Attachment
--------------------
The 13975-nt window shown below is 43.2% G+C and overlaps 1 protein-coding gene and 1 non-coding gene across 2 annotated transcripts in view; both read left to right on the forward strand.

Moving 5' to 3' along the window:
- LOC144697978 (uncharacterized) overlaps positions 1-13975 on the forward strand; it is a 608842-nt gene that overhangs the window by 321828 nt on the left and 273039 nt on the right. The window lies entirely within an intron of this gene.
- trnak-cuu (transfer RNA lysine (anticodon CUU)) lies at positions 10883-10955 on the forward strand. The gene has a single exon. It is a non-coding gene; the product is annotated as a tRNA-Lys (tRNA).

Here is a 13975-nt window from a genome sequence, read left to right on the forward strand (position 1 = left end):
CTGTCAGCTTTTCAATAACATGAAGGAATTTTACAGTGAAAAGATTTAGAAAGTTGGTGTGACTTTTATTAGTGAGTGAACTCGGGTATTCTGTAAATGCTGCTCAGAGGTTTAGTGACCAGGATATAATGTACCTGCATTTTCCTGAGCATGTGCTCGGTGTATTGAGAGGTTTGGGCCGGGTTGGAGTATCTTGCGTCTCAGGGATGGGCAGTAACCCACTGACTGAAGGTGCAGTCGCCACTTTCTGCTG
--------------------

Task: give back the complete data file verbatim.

The 13975-nt window shown below is 43.2% G+C and overlaps 1 protein-coding gene and 1 non-coding gene across 2 annotated transcripts in view; both read left to right on the forward strand.

Moving 5' to 3' along the window:
- LOC144697978 (uncharacterized) overlaps positions 1-13975 on the forward strand; it is a 608842-nt gene that overhangs the window by 321828 nt on the left and 273039 nt on the right. The window lies entirely within an intron of this gene.
- trnak-cuu (transfer RNA lysine (anticodon CUU)) lies at positions 10883-10955 on the forward strand. The gene has a single exon. It is a non-coding gene; the product is annotated as a tRNA-Lys (tRNA).

Here is a 13975-nt window from a genome sequence, read left to right on the forward strand (position 1 = left end):
CTGTCAGCTTTTCAATAACATGAAGGAATTTTACAGTGAAAAGATTTAGAAAGTTGGTGTGACTTTTATTAGTGAGTGAACTCGGGTATTCTGTAAATGCTGCTCAGAGGTTTAGTGACCAGGATATAATGTACCTGCATTTTCCTGAGCATGTGCTCGGTGTATTGAGAGGTTTGGGCCGGGTTGGAGTATCTTGCGTCTCAGGGATGGGCAGTAACCCACTGACTGAAGGTGCAGTCGCCACTTTCTGCTG